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Investigating the Effect of Exercise on the Heart Rate

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Investigating the Effect of Exercise on the Heart Rate

Aim: - To investigate the effect of exercise on the heart rate.
===============================================================

Hypothesis: I thinkthat when the length of exercise increases, the
number of beats per minute will rise. The number of beats per minute
will rises steadily because the amount of exercise will gradually
increase causing the heart to bear faster. Aerobic respiration is the
release of energy from glucose in the presence of Oxygen. Aerobic
means in air, but it is the Oxygen in the air that is necessary for
aerobic respiration. Anaerobic respiration is in the absence of air.
This has a major part of your pulse rate rising during exercise
because your heart starts to pump more blood faster so that energy can
be delivered to the working muscles as quickly as possible.

Method: -

· One person should be timing how long the other person should be
skipping.

· You start skipping for 30 seconds until your partner tells you to
stop.

· Quickly find your pulse on your wrist.

· Start counting the amount of times your heart beats for a minute
long. Your partner will be timing this again.

· When your partner will tell you when to stop and you record you
results in the table.

· You do each time given 3 times so that you have a fair test.

· After the 30 second timing you go onto doing 60, 90, 120 and 180
seconds.

· You should have 15 records altogether in your table.

· Once you have got them all work out the averages for each one and
put it into a table.

Apparatus: -

· Stop Clock

· Skipping Rope

Health & Safety: -

If you have laces to your shoes make sure that you have tied them up
tightly making sure that you do not trip. Also make sure that you r
are skipping on a flat surface making sure that when you skip you do
not injure yourself in any way.

Fair Test: -

If the investigation is to be fair and to gain accurate results I must
carry out the following. Make sure that when you exercise it is done
accurately, not be under the time limit or over. Do not stop skipping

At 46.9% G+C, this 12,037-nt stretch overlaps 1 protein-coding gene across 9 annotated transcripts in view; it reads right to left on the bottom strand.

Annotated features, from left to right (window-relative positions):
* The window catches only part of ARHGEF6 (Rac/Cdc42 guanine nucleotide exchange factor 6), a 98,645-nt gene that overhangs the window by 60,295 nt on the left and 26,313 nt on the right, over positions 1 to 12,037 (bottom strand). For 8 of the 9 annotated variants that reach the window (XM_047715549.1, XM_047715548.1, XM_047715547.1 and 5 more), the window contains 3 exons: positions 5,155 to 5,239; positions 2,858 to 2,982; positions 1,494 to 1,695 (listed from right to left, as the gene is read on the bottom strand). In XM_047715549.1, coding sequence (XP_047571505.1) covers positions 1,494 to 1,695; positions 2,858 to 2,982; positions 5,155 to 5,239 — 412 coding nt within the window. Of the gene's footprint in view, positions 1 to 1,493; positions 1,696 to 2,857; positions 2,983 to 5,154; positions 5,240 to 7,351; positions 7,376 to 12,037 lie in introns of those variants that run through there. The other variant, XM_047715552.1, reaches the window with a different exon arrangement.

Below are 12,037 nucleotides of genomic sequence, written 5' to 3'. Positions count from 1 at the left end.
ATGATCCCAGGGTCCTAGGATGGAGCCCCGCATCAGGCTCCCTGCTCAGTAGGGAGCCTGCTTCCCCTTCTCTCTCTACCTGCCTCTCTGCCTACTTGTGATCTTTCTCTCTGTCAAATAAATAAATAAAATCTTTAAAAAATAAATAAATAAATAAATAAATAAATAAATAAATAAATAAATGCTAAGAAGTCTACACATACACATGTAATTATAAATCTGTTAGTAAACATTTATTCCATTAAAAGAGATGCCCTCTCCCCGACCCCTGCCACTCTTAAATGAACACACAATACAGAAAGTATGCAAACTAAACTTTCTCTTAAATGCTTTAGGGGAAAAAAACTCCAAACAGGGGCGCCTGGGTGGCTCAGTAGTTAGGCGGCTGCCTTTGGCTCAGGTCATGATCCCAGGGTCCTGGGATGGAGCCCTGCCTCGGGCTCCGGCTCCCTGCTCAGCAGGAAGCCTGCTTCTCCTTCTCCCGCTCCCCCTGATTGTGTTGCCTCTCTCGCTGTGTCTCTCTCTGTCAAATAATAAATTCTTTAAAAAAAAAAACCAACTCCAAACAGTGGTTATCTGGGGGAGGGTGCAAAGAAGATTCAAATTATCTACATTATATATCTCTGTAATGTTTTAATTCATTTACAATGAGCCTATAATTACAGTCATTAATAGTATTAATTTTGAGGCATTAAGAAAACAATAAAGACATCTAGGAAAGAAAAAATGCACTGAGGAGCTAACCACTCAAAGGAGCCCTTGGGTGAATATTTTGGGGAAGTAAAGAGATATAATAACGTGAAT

in the middle of the experiment because this may have an impact on the
results.

Research: -

Aerobic respiration is the release of energy from glucose in the
presence of Oxygen. Aerobic means in air, but it is the Oxygen in the
air that is necessary for aerobic respiration. Anaerobic respiration
is in the absence of air. This has a major part of your pulse rate
rising during exercise because your heart starts to pump more blood
faster so that energy can be delivered to the working muscles as
quickly as possible.

Here is a molecular model of a glucose molecule. Glucose contains six
atoms of Carbon (shown in blue), twelve atoms of Hydrogen (shown in
green), and six atoms of Oxygen (shown in red).

[IMAGE]

In our tissues glucose can be broken down to release energy.

[IMAGE]Glucose + Oxygen Carbon Dioxide + Water + Energy

Aerobic respiration takes place in almost all living things. It is
easy to get rid of the Carbon Dioxide and excess water, this is
excretion and maximum energy is released from the glucose so that when
you exercise there is a continuous supply of energy to your working
muscles. Unlike anaerobic exercise, aerobic exercise uses oxygen to
keep large muscle groups moving continuously at a strength that can be
maintained for at least 20 minutes. Aerobic exercise uses several
major muscle groups throughout the body, especially demands on the
cardiovascular and respiratory systems to supply oxygen to the working
muscles. As a person engages regular aerobic exercise, the heart,
lungs, and muscles all become more efficient at using oxygen. The
heart pumps more blood with each stroke, the lung capacity of each
inhalation increases, and the muscle fibres extract more oxygen from
the blood.

Some organisms can respire in the absence of air. This is anaerobic
respiration. This does not release so much energy and it produces much
more toxic waste products. However, if Oxygen is not available,
anaerobic respiration is better than nothing. When this happens in our